After several more minutes standing in the cold and talking in front of the headquarters Anne Sittauer, a USFWS Refuge Supervisor, was sent outside to speak to the group, now totaling eight. Sittauer stated the Region 5 Director was busy, but she would accept the letters on Weber’s behalf, giving assurances they’d reach her. No squad car ever arrived and no arrests took place among the peaceful visitors, after being threatened, denied entrance and receiving a patently-shabby un welcome at the facility. Surely it was an eye-opening public interaction for the teenager, the grandmother, and the handful of other citizens asking federal representatives to honor their public trust by protecting the public’s fish—fish being annually obliterated for the last 49 years in the heart of today’s S.O. Conte National Fish and Wildlife Refuge—one of only two of 568 national refuge’s with “fish” specifically in its title.

TODAY! Our RIVER, Our REFUGE; OUR FISH! * Last Standout: 10 am, Sunderland Bridge or ** 4 pm US Fish & Wildlife HQ, Hadley

Posted by on 29 Nov 2021 | Tagged as: America's best landscaped sewer, American shad, Connecticut River Refuge, Conte National Fish & Wildlife Refuge, FERC licensing process, FirstLight Power, Greenfield, MA Division of Fish and Wildlife, Massachusetts DEP, Massachusetts Division of Fish & Wildlife, Northfield Mountain, Northfield Mountain Pumped Storage Project, P-2485, Public Sector Pension Investments, Rock Dam, shad, Silvio O. Conte Connecticut River National Fish and Wildlife Refuge, Wendi Weber

TODAY! Our RIVER, Our REFUGE; OUR FISH! * Last Standout: 10 am, Sunderland Bridge, or ** 4 pm, US Fish & Wildlife HQ, Hadley

Dear Friends,

In 1997 our Connecticut River became the backbone and central artery of the S.O. Conte National Fish and Wildlife Refuge—an ecosystem-wide refuge encompassing the entire four-state Connecticut River Watershed. There are 568 national wildlife refuges, but just two specifically name “fish” in the title. One of them is OURS.

This December 2nd Canada-owned FirstLight Power has scheduled a final license “settlement” meeting with the US Fish & Wildlife Service, National Marine Fisheries, MA Division of Fisheries and Wildlife and MA DEP–hoping to sew-up their venture capital interests in our river for decades. Their cash cow is Northfield Mountain Pumped Storage Station—since 1972 the river’s deadliest, net-loss power contraption. This flow-reversing, grid-powered machine inhales miles of living river; then spits it back for profit—with all its fish, insects and aquatic life, dead.

FirstLight’s final license application offer is a death trap. “FirstLight proposes to install a barrier net in front of the Northfield Mountain Project intake/tailrace to prevent the entrainment of migratory fish when the Northfield Mountain Project is pumping. The net will be approximately 30-foot-high by 1050-feet-long wide with 3/4-inch mesh from top to bottom.” That temporary net, August to November, has ¾ inch mesh so large it amounts to a lethal, suctioning doorway for millions of eggs, larvae and baby shad—and, those of 26 other resident and migratory fish.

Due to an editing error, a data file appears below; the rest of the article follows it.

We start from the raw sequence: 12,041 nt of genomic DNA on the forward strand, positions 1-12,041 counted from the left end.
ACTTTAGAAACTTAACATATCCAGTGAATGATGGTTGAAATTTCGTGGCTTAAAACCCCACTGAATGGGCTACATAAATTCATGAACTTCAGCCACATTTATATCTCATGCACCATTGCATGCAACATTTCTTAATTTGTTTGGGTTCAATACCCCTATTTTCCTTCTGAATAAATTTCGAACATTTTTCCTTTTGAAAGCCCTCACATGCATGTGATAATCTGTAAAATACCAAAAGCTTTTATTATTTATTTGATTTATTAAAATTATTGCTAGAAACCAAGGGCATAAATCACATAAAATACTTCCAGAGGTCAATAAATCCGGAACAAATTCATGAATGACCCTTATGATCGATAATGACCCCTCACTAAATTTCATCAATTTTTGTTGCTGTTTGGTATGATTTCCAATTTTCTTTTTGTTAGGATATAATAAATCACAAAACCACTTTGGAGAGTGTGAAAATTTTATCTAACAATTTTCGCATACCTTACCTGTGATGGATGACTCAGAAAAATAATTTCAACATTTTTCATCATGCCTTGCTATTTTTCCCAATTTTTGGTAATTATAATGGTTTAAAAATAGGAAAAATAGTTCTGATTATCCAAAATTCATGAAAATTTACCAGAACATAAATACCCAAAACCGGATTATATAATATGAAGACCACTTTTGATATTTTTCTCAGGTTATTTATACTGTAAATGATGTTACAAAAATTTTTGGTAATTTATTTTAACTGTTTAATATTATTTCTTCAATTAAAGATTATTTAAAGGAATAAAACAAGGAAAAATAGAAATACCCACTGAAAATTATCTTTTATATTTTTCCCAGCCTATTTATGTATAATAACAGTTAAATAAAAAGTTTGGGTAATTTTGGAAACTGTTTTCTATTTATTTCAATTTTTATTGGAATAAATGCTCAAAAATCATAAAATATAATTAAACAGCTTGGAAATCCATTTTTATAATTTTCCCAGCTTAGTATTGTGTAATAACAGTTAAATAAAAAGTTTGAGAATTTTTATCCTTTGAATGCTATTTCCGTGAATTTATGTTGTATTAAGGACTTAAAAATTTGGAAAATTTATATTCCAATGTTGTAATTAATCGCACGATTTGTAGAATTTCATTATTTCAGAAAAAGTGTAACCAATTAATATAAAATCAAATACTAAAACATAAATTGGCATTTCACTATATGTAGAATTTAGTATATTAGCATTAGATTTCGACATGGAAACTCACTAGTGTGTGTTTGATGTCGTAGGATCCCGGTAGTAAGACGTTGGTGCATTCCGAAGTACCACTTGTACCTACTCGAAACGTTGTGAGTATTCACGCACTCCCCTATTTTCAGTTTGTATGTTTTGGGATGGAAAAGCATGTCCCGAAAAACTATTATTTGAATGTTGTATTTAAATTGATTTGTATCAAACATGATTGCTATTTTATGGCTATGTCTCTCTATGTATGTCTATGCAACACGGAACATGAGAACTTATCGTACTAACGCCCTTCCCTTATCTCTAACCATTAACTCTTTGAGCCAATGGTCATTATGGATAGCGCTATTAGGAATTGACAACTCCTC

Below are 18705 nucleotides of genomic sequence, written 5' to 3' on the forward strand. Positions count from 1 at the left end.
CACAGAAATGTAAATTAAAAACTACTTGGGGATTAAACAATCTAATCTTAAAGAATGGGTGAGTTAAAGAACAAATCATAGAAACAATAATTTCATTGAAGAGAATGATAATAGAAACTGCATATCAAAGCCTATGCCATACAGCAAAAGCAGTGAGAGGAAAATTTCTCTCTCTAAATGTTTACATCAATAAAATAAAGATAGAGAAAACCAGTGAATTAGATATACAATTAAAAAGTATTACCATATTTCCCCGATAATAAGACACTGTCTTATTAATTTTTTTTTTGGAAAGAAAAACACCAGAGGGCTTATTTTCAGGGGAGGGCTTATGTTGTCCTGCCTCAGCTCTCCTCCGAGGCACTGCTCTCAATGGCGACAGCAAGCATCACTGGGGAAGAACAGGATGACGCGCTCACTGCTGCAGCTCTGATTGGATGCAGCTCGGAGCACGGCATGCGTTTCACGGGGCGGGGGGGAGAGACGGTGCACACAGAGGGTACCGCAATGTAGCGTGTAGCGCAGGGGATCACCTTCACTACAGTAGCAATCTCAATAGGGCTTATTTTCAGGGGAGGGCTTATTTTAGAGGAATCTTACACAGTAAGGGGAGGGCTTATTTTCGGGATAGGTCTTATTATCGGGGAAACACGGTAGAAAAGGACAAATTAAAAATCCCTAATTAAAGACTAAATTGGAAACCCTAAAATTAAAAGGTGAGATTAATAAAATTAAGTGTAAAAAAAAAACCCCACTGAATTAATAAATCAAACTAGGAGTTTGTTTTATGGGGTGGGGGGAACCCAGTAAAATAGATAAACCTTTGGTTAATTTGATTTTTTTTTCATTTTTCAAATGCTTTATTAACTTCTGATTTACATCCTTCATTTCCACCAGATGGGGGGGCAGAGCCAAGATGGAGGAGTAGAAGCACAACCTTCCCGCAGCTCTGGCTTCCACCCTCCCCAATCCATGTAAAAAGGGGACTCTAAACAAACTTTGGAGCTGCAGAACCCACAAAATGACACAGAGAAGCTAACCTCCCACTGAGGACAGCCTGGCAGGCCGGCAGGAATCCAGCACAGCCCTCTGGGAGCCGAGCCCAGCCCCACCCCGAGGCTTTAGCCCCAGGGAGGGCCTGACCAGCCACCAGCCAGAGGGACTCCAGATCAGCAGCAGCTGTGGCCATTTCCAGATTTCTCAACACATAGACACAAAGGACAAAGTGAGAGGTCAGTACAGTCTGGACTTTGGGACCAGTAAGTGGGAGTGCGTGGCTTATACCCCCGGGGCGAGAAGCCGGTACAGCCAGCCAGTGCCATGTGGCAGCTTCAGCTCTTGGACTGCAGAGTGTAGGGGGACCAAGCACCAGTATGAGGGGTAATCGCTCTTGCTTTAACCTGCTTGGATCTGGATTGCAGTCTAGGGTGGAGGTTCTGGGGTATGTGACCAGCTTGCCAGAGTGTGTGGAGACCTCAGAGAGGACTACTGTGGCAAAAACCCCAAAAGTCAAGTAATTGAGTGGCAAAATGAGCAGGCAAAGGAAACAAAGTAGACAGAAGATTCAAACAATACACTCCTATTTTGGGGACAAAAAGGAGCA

THERE IS NO REFUGE FOR FISH on the Connecticut River in Massachusetts. There’s only a death trap. So I am asking you to stand–one last time, ahead of FL’s grim, secrecy-filled December 2 meeting, and send a message to the US Fish and Wildlife Service: Our RIVER, Our REFUGE; OUR FISH! I long-ago vowed to bring our River’s relentless pillaging into the open across these last 9 years as a journalist and relicensing stakeholder—and that if there was one more thing to do to rescue this ecosystem for those who come later, I would not let it drop.

On Tuesday morning at 6 am, my dear friend and colleague Dave Dersham and I leave the Greenfield Common on a 20 mile protest walk to USFWS Headquarter in Hadley. We’ll carry fish nets–full of holes, representing FirstLight’s sham safety net. We’l reach Sunderland Bridge at 10 am, and hope you will meet us for a brief rally—with your own full-of-holes safety nets, stockings and signs to send a message to US Fish & Wildlife Regional Director Wendi Weber: Our RIVER, Our REFUGE; OUR FISH! Please bring a note card with a message to Ms. Weber we’ll deliver in writing at around 4 pm at the USFWS Headquarters, 300 Westgate Center Drive, Hadley—just past the Rt. 116/Rt. 9 intersection. If folks met us there, we’d be delighted as well.

Thank you for marching to Northfield Mountain, to ravaged riverbanks where sturgeon can’t spawn, and standing out on the Turners Falls Bridge and Greenfield Common–for the letters to FERC, To the Editor, and the Oped pieces. Tuesday is “Giving Tuesday.” Let’s stand together to offer a real REFUGE to coming generations—and stop FirstLight’s grim license to kill.

Connecticut River relicensing: a history, summary and indictments…

Posted by on 23 Nov 2021 | Tagged as: Connecticut River, Conte National Fish & Wildlife Refuge, Death-Sewer, Federal Energy Regulatory Commission, FERC licensing process, FirstLight Power, Holyoke Co. v Lyman, MA Division of Fish and Wildlife, Massachusetts DEP, National Marine Fisheries Service, Northfield Mountain, Northfield Mountain Pumped Storage Station, Public Sector Pension Investments, Relicensing, Silvio O. Conte Connecticut River National Fish and Wildlife Refuge, State of Delaware, Treasury Board of Canada, Tyler Poisson, UMass, US Fish & Wildlife Service, USFWS, Will Ryan